courtesy ct.gov

Fearing exposure to the coronavirus through air systems and contact with other staff, clerical workers at the state’s prisons are seeking the same protections against COVID-19 as other Department of Correction employees, union officials said Tuesday.

Many clerical employees are working in areas where other custody staff come and go — including correction officers who have contact with inmates — and cleaning measures aren’t being taken seriously, said Mary Haeseler, an identification and records specialist at Corrigan-Radgowski Correctional Center in Uncasville.

“The department as a whole is not prepared for this,” Haeseler said. “I’ve worked for the Department of Correction since 1989. I remember the riots, I remember the measles outbreak. I have never seen anything like this in my life.”

As of Tuesday, 118 staff members and 188 inmates have tested positive for COVID-19, the disease caused by the novel coronavirus which has killed close to 675 Connecticut residents including one inmate in his 60s. Many of the inmates who have tested positive have been taken to a medical isolation unit at Northern Correctional Institution after correction officers pointed out 10 days ago that there was no way to quarantine those suspected of having the virus.

DOC officials announced Tuesday that 45 inmates have been returned to their original prisons after recovering. Four staff members who tested positive also are back at work, officials said.

But Haeseler has not been to work in a week after receiving a note from her physician who is concerned that her prior health issues combined with work conditions could put her at higher risk for complications if she contracted the virus, she said.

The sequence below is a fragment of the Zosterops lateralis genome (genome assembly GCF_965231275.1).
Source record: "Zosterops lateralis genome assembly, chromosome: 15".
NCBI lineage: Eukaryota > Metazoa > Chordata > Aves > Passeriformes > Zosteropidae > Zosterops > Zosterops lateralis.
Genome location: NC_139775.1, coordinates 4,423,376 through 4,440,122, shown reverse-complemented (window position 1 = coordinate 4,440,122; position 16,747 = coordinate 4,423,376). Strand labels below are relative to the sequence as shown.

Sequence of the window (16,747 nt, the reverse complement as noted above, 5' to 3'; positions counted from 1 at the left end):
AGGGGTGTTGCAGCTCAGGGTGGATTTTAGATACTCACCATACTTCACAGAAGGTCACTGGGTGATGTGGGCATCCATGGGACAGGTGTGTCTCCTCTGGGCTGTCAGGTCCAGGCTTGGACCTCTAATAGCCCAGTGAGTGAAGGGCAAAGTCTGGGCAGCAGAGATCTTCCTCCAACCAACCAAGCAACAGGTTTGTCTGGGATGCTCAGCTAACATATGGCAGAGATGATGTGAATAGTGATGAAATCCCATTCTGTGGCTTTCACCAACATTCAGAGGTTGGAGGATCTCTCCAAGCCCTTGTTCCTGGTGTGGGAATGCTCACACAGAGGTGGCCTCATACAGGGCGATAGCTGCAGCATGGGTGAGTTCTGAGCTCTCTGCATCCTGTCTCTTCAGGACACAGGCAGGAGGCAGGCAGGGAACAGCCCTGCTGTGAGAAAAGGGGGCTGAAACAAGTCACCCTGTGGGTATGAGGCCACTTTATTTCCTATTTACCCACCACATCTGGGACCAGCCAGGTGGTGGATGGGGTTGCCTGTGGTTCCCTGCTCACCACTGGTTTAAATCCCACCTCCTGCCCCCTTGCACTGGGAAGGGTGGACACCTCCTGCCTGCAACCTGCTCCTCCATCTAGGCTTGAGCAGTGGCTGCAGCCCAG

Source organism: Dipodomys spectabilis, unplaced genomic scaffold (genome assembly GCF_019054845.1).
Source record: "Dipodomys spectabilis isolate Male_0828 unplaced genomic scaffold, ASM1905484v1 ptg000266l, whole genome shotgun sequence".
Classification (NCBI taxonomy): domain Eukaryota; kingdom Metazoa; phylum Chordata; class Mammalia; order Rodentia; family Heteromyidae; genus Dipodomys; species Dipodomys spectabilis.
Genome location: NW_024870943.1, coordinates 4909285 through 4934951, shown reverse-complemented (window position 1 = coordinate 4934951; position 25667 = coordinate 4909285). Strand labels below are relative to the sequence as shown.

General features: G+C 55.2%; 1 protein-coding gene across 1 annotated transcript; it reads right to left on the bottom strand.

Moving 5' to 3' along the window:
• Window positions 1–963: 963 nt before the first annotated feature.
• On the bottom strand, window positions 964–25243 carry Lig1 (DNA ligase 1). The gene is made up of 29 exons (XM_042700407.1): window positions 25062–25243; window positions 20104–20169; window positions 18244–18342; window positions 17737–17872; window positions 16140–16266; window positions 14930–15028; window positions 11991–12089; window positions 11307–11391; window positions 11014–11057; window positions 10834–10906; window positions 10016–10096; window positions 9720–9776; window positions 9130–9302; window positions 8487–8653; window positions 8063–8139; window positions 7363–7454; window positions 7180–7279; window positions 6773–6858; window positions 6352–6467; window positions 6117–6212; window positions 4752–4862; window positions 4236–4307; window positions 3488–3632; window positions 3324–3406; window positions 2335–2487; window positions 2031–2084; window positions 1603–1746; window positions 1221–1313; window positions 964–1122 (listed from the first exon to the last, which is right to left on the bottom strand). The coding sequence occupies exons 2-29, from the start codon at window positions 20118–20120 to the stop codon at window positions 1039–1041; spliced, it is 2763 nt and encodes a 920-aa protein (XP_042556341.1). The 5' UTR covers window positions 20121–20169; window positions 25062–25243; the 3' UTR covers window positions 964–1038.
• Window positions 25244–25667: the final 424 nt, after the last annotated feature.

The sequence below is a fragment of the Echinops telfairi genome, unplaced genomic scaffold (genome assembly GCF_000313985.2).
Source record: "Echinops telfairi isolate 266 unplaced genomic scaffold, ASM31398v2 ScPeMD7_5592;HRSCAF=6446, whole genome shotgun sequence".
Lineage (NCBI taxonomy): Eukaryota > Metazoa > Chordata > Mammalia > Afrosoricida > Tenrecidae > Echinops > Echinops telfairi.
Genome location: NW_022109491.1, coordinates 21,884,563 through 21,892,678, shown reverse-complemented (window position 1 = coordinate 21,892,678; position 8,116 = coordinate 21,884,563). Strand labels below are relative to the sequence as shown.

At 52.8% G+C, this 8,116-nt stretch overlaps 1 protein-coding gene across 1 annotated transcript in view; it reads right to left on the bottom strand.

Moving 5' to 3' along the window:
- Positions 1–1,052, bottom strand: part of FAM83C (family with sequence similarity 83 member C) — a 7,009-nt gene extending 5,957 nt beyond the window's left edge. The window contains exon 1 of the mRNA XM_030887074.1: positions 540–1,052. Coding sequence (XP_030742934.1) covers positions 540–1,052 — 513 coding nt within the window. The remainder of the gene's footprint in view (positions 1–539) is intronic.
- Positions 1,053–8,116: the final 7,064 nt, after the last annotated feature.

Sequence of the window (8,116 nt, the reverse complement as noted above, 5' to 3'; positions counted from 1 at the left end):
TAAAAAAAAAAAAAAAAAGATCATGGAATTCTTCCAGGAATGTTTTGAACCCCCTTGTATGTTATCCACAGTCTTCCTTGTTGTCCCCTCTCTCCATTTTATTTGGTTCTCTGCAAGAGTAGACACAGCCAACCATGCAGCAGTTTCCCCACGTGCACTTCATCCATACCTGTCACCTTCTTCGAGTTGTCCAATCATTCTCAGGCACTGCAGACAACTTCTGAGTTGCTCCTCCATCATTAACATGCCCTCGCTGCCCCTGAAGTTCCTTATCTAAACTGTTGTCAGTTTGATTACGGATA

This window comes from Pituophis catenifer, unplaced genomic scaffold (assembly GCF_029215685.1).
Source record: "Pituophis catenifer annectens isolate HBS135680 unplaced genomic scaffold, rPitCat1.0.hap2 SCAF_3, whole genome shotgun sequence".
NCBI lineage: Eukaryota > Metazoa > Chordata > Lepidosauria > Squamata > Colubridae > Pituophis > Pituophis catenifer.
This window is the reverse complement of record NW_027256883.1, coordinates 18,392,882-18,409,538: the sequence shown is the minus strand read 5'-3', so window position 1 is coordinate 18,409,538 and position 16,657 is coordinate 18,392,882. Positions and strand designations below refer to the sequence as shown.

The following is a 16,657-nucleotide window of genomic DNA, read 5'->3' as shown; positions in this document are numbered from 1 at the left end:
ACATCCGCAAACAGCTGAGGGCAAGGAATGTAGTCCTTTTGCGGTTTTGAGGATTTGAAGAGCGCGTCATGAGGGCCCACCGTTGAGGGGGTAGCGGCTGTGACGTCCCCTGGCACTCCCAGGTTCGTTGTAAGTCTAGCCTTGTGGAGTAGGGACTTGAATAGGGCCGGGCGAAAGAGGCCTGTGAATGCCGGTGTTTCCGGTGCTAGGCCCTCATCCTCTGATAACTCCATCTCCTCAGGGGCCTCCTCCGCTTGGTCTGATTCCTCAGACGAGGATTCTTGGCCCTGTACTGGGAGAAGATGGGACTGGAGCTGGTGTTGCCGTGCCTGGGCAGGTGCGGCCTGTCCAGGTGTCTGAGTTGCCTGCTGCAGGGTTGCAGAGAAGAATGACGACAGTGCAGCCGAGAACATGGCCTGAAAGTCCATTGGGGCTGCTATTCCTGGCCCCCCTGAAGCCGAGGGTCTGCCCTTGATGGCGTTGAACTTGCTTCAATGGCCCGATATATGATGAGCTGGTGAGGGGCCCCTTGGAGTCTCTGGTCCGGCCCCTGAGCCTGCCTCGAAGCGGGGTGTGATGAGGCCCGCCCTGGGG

Her facility has 18 staff and 29 inmates who tested positive for COVID-19, according to DOC data. The ventilation system in the Radgowski building where she works allows air from the dormitory areas to flow into her office, Haeseler said. “You don’t know if you’re breathing in the COVID-19 that’s coming from the housing unit,” she said.

Haeseler also had been using her own cleaning supplies since the agency is running low, and she said areas are not being cleaned as frequently as when the pandemic started affecting Connecticut in March. “When I felt that my health was in danger, I spoke to my doctor,” she said.

Clerical staff were given masks on Friday — weeks after they repeatedly asked to be protected in the same way correction officers and healthcare staff are, said Mark Torres, an identification records specialist for the Parole and Community Services Office in Hartford who is the President of AFSCME Local 704.

“For at least three to four weeks we’ve been advocating that the clericals are given the same protections as custody staff,” Torres said. “There is this notion that because we don’t have direct contact with inmates that we’re aren’t at risk. But we have people who do have contact with inmates in our offices constantly. The social distancing aspect has not been applied.”